Why Venezuela’s Nicolás Maduro Doesn’t Look Finished Quite Yet
Despite growing protests and widespread suffering, Venezuela’s president continues to outfox the opposition and foreign critics.
While it’s tempting to describe President Nicolás Maduro’s government as crazy or erratic, a closer analysis reveals that decision-makers in Caracas operate according to a clear – and effective – set of principles.
Indeed, Maduro and his predecessor Hugo Chávez have long been aware of the fact that high-profile ruptures of democratic order – such as imprisoning all antagonistic politicians at once – risks mobilizing and unifying the domestic opposition as well as governments in the region. So, when the need to crack down on dissent or opposition arises, Maduro has opted for an incremental, two-steps-forward-and-one-step-back approach that has allowed him to effectively outfox the normative frameworks established to preserve democracy in Latin America.
Last week’s decision to bar opposition leader Henrique Capriles from running for president in 2018 is consistent with this strategy. It was also on display when Venezuela’s Supreme Court usurped the functions of the democratically elected National Assembly. After an international uproar, fully expected by government officials, Maduro asked the courts, which he controls, to back off.
What many international observers overlooked, however, was that Maduro had still achieved his primary goal, as the back-and-forth left in place comprehensive new powers for Maduro to sign oil deals for Venezuela’s state-run oil company without approval by Congress. The president now has the autonomy to launch new joint ventures with foreign firms, or to sell the country’s oil fields, which contain the world’s largest proven reserves. It is a crucial tool as in the regime’s increasingly desperate battle for survival. Last year, for example, the government pocketed half a billion dollars from the Russian state-run company Rosneft, which increased its stake in the Petromonagas joint venture.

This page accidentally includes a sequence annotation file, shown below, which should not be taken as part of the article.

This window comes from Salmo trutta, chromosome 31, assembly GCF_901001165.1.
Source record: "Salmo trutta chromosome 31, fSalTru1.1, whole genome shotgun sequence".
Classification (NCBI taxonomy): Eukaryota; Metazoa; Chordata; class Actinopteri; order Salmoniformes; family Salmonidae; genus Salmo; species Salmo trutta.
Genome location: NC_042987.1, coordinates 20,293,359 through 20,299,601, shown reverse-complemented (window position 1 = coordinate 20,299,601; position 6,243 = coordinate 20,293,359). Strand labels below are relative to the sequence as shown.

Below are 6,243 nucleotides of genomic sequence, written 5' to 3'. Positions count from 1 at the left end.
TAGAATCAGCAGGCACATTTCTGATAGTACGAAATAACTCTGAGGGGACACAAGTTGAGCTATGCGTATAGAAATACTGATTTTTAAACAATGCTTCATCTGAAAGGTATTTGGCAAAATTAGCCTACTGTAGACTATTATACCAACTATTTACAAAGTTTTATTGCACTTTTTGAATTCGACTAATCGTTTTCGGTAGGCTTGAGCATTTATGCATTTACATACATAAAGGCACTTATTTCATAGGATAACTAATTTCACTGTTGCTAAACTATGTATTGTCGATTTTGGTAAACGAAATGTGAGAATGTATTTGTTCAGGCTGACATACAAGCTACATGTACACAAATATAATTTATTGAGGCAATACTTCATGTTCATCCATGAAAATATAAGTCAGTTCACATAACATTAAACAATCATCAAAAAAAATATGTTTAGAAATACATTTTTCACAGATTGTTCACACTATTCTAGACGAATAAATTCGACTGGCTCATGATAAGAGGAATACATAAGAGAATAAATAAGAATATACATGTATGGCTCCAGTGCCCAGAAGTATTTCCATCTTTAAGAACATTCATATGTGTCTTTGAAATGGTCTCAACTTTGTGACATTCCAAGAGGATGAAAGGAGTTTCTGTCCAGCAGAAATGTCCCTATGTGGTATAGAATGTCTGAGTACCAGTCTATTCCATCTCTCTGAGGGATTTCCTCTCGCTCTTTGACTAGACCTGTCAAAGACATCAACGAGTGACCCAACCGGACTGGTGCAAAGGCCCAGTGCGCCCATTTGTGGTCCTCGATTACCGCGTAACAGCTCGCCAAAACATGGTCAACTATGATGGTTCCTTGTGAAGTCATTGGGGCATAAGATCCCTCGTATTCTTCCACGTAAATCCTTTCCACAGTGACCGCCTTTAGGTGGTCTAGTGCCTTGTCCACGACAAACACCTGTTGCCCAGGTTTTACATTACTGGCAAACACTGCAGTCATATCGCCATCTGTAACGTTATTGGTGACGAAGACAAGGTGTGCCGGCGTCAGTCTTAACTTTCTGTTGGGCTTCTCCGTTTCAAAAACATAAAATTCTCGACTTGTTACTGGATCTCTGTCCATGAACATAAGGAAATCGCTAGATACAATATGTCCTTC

After barring Capriles from public office for 15 years, protests ensued – and then the government decided to make a small concession and allow regional elections to go ahead. This was not a sign that Maduro’s main concern is growing international pressure. Rather, it points to Maduro’s clear belief that holding free and fair elections would almost certainly lead to chavismo’s defeat at the polls. That, in turn, would result in the prosecution of a sizeable number of current political and military leaders for involvement in drug trafficking, corruption or human rights abuses. Renewing chavismo by temporarily allowing another party to take over is not an option.
None of this suggests that Maduro is certain to remain in power. His recent moves have, at least temporarily, re-energized the formerly anemic opposition and led to renewed protests. The economy shows no signs of recovery and the full-blown economic and humanitarian crisis continues, with 82 percent of households now living in poverty. Yet there are four reasons why Maduro has a solid chance of surviving the latest controversy relatively unscathed: